views from the gods

saints and sinners of the stage and screen

Black Pudding
The Bussey Building
8th March 2013


Sam Reynolds and co

Photography © Bella Franks

Now, it's admittedly been a long time since I went down to the woods, but Black Pudding isn't quite how I remember the fairy tales from my childhood. Treasured characters are plucked out of innocent tales, juxtaposed next to some less traditional figures (Made in Chelsea, anyone?) and plied with wine and cakes which may or may not contain bits of ex wives. Still, putting them in cabaret seems a natural choice for the characters and ideals, given the high-camp history of pantomime. There has also been a resurgence of bunging them into a contemporary setting in series such as TV series Once Upon A Time, Grimm and Bill Willingham's superb Fables comic.

Here, the performance takes place within the CLF Art Cafe at the Bussey Building, rather than the theatre space upstairs, making for a more informal and intimate setting for the absurd (if not necessarily absurdist) piece. As it's more cabaret than play, the narrative is slim, relying largely on the skills and whims of the performers.

The Old Man (Billy Hicks) is throwing a special party, with the audience very welcome guests, along with Clichéa (Rebecca Hutchins), her overweight and under-intelligent daughter Goldilocks (Katrina Spreyer), frenemy Dolly (Oliva Pointing), husband and wife Mitch and Madge (Daniel Ash) and dodgy looking prince Bluebeard (Chris Sav). Furry Bassey (Samuel Reynolds) however hasn't made the guest list, with bad blood seemingly between Furry and The Old Man.

Ash plays a bilateral married couple (literally one side of each) with a slight overture of domestic violence. And cakes, lots of them. For what's a party without plenty of cakes? He switches between the two characters deftly with ease, a more vanilla version of East End cabaret's Victor/Victoria character, but enjoyable to watch nonetheless.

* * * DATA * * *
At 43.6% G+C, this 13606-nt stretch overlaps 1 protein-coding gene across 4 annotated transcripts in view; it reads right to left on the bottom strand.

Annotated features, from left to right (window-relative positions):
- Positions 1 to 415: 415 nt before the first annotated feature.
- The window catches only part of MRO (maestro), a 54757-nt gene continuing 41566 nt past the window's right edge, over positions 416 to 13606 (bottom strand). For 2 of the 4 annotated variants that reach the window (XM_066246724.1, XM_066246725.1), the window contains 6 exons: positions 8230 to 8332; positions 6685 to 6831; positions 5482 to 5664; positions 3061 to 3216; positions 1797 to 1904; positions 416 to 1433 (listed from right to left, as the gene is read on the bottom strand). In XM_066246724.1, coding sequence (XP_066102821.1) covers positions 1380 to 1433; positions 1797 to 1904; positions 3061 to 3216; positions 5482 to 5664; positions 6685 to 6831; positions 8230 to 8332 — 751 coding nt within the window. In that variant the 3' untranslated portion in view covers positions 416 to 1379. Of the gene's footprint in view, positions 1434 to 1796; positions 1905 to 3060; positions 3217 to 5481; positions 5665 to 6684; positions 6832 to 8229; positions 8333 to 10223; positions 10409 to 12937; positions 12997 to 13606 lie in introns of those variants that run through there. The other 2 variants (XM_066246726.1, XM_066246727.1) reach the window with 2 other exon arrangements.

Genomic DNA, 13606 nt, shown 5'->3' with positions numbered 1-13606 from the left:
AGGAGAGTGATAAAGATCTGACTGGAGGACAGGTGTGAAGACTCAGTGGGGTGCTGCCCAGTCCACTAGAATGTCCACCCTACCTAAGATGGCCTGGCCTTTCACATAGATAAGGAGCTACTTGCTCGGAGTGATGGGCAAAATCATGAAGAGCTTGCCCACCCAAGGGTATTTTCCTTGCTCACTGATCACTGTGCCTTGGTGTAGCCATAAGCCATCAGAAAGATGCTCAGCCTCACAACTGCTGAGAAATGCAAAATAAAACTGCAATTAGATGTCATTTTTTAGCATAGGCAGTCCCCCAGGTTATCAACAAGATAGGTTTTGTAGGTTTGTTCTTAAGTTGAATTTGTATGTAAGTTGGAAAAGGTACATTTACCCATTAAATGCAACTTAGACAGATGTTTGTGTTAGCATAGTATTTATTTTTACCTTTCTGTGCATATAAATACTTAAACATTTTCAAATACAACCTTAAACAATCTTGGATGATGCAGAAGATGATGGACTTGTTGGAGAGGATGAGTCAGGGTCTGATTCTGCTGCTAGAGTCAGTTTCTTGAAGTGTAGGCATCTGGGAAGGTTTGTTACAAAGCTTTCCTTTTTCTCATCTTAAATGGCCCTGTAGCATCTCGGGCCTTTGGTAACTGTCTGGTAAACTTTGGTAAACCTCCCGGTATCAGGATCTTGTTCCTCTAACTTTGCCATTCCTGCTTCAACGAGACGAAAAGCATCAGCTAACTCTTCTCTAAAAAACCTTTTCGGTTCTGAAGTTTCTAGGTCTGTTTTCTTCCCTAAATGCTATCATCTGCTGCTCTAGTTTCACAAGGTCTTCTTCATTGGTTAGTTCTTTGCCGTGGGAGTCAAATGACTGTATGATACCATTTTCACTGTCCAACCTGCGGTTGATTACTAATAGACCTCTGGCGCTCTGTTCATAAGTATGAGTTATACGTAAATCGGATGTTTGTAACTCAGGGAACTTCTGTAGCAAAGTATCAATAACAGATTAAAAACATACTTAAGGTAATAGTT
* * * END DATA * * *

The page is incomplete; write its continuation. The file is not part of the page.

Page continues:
There is a lot of singing, perhaps not unexpectedly, but the performers can't really hold a tune. Think drunken karaoke rather than The X Factor live final. What they lack in musical talent though, they make up for in confidence, unashamedly belting out tune after tune. Reynolds' Furry Bassey wisely opts for lip-syncing most of the time, exuding so much sexual energy you may well think you have made a wrong change and ended up in Soho rather than Peckham. And again, Ash does well, especially when supported by the fantastic live musicians, the true unsung heroes of the night.

The four walls are firmly around the audience. At times, the performers focus on a particular spectator or two to the exclusion of all others, making you feel slightly as if you're gatecrashing. And in the unfortunate pillar-laden space, it means you can't get in on the joke. But wait your turn, as no one escapes the group's hospitality (or hostility), making a point of interacting with every individual there - whether that involves being fed Victoria sponge or being humped by a wolf in drag.

As is probably evident from the above, this is the sort of show which relies completely on its audience. If the spectators don't buy into it, it quickly becomes a train wreck. After an uncertain start, the crowd largely seemed to get what The Wind Up Collective were aiming for, warming to the motley crew by the end of the evening.

In the right company, this is a daft night out, but you have to turn up prepared to play along and work for your laughs, the performers don't bring the funny by themselves. Like all good avant-garde, kooky cabaret in the Rocky Horror vein, this is a party, you are the guests - let your hair down.

Black Pudding ran from 8th March to 9th March 2013 at the Bussey Building. It then transferred to the Oxford House at Bethnal Green for a one-off performance on 15th March 2013.

Nearest tube station: Peckham Rye (Overground)

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